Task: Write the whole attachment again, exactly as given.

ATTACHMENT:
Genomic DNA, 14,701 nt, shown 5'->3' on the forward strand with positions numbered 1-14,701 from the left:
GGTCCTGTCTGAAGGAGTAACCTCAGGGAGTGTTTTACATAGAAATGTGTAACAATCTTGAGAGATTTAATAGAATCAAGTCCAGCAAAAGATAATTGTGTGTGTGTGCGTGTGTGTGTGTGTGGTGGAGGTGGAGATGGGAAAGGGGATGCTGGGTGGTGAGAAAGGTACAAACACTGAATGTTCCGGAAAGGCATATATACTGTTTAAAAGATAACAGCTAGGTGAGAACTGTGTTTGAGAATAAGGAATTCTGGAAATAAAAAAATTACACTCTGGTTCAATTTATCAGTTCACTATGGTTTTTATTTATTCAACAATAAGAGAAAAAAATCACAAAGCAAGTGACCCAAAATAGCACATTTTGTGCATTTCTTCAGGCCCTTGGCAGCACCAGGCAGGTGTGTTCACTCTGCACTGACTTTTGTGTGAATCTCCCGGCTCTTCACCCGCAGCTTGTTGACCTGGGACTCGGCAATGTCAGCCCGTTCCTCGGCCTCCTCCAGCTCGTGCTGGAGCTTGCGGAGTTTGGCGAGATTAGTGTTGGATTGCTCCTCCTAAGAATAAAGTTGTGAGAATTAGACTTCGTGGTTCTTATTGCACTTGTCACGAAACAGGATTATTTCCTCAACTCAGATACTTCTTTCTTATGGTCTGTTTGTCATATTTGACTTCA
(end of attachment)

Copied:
Genomic DNA, 14,701 nt, shown 5'->3' on the forward strand with positions numbered 1-14,701 from the left:
GGTCCTGTCTGAAGGAGTAACCTCAGGGAGTGTTTTACATAGAAATGTGTAACAATCTTGAGAGATTTAATAGAATCAAGTCCAGCAAAAGATAATTGTGTGTGTGTGCGTGTGTGTGTGTGTGGTGGAGGTGGAGATGGGAAAGGGGATGCTGGGTGGTGAGAAAGGTACAAACACTGAATGTTCCGGAAAGGCATATATACTGTTTAAAAGATAACAGCTAGGTGAGAACTGTGTTTGAGAATAAGGAATTCTGGAAATAAAAAAATTACACTCTGGTTCAATTTATCAGTTCACTATGGTTTTTATTTATTCAACAATAAGAGAAAAAAATCACAAAGCAAGTGACCCAAAATAGCACATTTTGTGCATTTCTTCAGGCCCTTGGCAGCACCAGGCAGGTGTGTTCACTCTGCACTGACTTTTGTGTGAATCTCCCGGCTCTTCACCCGCAGCTTGTTGACCTGGGACTCGGCAATGTCAGCCCGTTCCTCGGCCTCCTCCAGCTCGTGCTGGAGCTTGCGGAGTTTGGCGAGATTAGTGTTGGATTGCTCCTCCTAAGAATAAAGTTGTGAGAATTAGACTTCGTGGTTCTTATTGCACTTGTCACGAAACAGGATTATTTCCTCAACTCAGATACTTCTTTCTTATGGTCTGTTTGTCATATTTGACTTCA